All, Behaviour Issues, Darielle & Dante

Sustaining My Confidence – Dante Edition

Us girls here at No Bucking Way have been through our fair share of confidence ups & downs. Having young horses really makes you take a step back from time to time and makes you think is this really worth it? Should I be putting myself at such risk day in, day out? 

There are so many different types of horses with many different personalities, you may come across a horse that is an angel to ride but a nightmare in the stable or vise versa. but unfortunately you dont figure all this out until a few months in! 

So we thought we would put together some tips we have learned from the ground and from the saddle to give you all some sort of guideline as to how we cope with our daily routines. We planned on doing a joint blog post about this topic, but as we started to note things down, the more info we had, so we will be doing confidence blog post based on Dante & Coco with what both of us have learned along the way! 

Up first we Have Dante…. Have a read below, & be sure to let us know what you do on the daily to gain that confidence of your off days! 

How to cope with a Rearing Nightttmare

For the love of god everyone, GET A NECK STRAP! I stupidly only got one 4 months ago, when in reality from the day I bought Dante I should of had one. Rearing was his way out of things, it was his go to tantrum so I have sat my fair few share. I wont lie, they are petrifying. Especially when you have a gigantic horse underneath you, one that has zero balance at that too. The first few months of owning Dante, this issue held me back a lot, it scared the shit out of me.

But the determination in me & with such stubbornness I had one choice, and that was to learn how to resolve the situation, so with that below are my three tips for dealing with a ‘Rearer’

  1. Give the contact and push forward. Once you keep those hind legs moving your horse will find it harder to go up, therefore impossible to rear.
  2. Pulling on the mouth is a major NO go, this will only encourage them to fight against you and continue to go up.
  3. Remaining calm, and as balanced as you can really is all you can do. Remember if your horse can sense uncertainty especially a young horse they will thrive off it. 

Unfortunately rearing can shake the nerves out of most people, luckily enough for me I was too determined and some may say stupid so I sat out a few bad ones, Orla did take the blunt of it one day, how she lived to tell the tale is beyond me. To this day I don’t think either of us will ever forget the day Orla rode Dante for the first time, lets just say it took a few months for her to get back up on him again & I wouldn’t blame her, I was half afraid to ride him at times!

But Now, I have learned to avoid these situations. If Dante is having an off day the best thing for me to do is as much work possible without getting a rise from him. Looking for an argument with him is a massive no go zone, he will certainly try his best to give you one so avoiding it is best! Not giving Dante a rise is simply, VITAL!! Once he knows he is getting a reaction or an argument with you he thrives off it, so now when he tries, I simply ignore him or change the exercise I am doing constantly letting him now I am there by patting him on the neck and he relaxes back to his normal self.

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I would recommend doing lessons with an instructor, having someone on the ground with you if your horse continues to rear. Checking teeth, saddle issues & their back also, and if your problem persists beyond this have a trained professional who specialises in working with young horses to sit up on your horse. Bold behaviour in youngsters is sometimes all it is and nipping it in the bud at its earliest convenience is the best way to go.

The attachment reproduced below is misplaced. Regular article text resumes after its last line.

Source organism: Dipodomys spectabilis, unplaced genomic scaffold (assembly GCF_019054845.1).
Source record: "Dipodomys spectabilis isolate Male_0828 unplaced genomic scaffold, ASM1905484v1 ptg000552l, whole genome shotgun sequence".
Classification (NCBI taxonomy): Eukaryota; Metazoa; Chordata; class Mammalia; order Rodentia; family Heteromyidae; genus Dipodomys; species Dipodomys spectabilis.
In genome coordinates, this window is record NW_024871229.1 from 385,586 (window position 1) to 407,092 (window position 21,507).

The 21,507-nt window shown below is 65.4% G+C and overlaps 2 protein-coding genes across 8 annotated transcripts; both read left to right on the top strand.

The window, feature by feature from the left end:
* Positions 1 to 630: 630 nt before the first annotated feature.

As for your own confidence, I will admit, it does take quite the hit. Staying relaxed and calm really is all you can do. If you are unsure of things, or if your horse is persistent in going up dont put yourself in a dangerous position, cut your riding session short and dismount. The last thing you want to do is injure yourself. 

Building Confidence on a Hack or in an open field

Working in the field can go one of two ways. Dante was so used to doing arena work, that he used to get so excited going out into the field! It scared the shit out of me to begin with. but as we began working out there more the better it got.

At the beginning, he became quite nappy towards any other horses that were out riding with him, for instance if the horse moved or trotted in a different direction to Dante, he would begin to nap towards them by bunny hopping/rearing in their direction. It was a pain in the ass, and at times it was the safest option for me to just let him run with the other horse, as I have explained fighting with Dante is not ideal. All of This of course was not something I wanted him to do. As I continued to do work in the field, I took everything back to basics, starting of by taking things slow. 

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Tip: Don’t set your first work out in the field or hack to be a 2 hour trail ride up a mountain with a tone of obstacles in the way. Remember, if you have a young horse all these adventures & new places are huge to them. Taking them places outside their comfort zone is like throwing someone who cant swim into the sea and just expecting them to swim! 

Starting things of slowly, I began by ending my arena sessions with a 5-10 minute relaxed walk around the field (or as relaxed as I could make it). If your horse hasn’t done much field work, start by walking one lap of the field letting them take everything in, let your horse look around ,getting them to relax is vital. The aim is for them to gain trust in you guiding them around new places, not to become afraid of the experience. 

And remember … REWARD REWARD REWARD!! 

Let your horse know they are doing good, talk to them, pat them on the neck, most importantly don’t over do them. I will admit I have done this and it is a pain trying to reverse! Knowing your horse and their limit is huge in these situations.

To gain a bit more confidence in the field, I done a few lessons in the field with my instructor to begin with, luckily for myself the field I school Dante in has a number of XC fences, so it was perfect for a lesson.

Now, a few months down the line my confidence is beaming. This did take a lot of time as jumping XC fences was a no go zone for me, as for Dante it was something he had zero problems doing until my lack of confidence started to rub off on him. Working on my confidence to get us both on level took some work!